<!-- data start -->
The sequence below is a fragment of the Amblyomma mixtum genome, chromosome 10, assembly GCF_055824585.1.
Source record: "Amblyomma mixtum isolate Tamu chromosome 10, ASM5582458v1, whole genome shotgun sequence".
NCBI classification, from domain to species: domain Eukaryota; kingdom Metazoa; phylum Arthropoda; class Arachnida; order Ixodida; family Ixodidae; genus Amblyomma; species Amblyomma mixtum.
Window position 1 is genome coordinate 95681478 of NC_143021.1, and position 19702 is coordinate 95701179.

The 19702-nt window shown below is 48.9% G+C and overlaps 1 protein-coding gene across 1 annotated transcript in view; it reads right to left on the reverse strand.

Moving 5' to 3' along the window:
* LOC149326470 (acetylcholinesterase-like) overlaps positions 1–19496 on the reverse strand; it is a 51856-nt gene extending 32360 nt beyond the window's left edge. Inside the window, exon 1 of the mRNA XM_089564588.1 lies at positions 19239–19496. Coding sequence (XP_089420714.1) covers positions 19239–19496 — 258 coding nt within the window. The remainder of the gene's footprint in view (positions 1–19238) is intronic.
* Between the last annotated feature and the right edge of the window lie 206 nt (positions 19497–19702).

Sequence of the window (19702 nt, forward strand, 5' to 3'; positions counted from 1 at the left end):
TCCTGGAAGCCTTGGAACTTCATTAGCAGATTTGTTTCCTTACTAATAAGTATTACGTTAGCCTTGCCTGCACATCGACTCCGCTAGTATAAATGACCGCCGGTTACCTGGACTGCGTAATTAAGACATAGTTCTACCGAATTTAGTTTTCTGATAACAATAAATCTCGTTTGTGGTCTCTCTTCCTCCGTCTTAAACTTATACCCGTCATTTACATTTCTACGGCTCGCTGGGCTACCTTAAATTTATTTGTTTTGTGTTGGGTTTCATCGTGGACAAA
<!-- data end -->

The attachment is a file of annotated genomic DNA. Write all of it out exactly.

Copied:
The sequence below is a fragment of the Amblyomma mixtum genome, chromosome 10, assembly GCF_055824585.1.
Source record: "Amblyomma mixtum isolate Tamu chromosome 10, ASM5582458v1, whole genome shotgun sequence".
NCBI classification, from domain to species: domain Eukaryota; kingdom Metazoa; phylum Arthropoda; class Arachnida; order Ixodida; family Ixodidae; genus Amblyomma; species Amblyomma mixtum.
Window position 1 is genome coordinate 95681478 of NC_143021.1, and position 19702 is coordinate 95701179.

The 19702-nt window shown below is 48.9% G+C and overlaps 1 protein-coding gene across 1 annotated transcript in view; it reads right to left on the reverse strand.

Moving 5' to 3' along the window:
* LOC149326470 (acetylcholinesterase-like) overlaps positions 1–19496 on the reverse strand; it is a 51856-nt gene extending 32360 nt beyond the window's left edge. Inside the window, exon 1 of the mRNA XM_089564588.1 lies at positions 19239–19496. Coding sequence (XP_089420714.1) covers positions 19239–19496 — 258 coding nt within the window. The remainder of the gene's footprint in view (positions 1–19238) is intronic.
* Between the last annotated feature and the right edge of the window lie 206 nt (positions 19497–19702).

Sequence of the window (19702 nt, forward strand, 5' to 3'; positions counted from 1 at the left end):
TCCTGGAAGCCTTGGAACTTCATTAGCAGATTTGTTTCCTTACTAATAAGTATTACGTTAGCCTTGCCTGCACATCGACTCCGCTAGTATAAATGACCGCCGGTTACCTGGACTGCGTAATTAAGACATAGTTCTACCGAATTTAGTTTTCTGATAACAATAAATCTCGTTTGTGGTCTCTCTTCCTCCGTCTTAAACTTATACCCGTCATTTACATTTCTACGGCTCGCTGGGCTACCTTAAATTTATTTGTTTTGTGTTGGGTTTCATCGTGGACAAA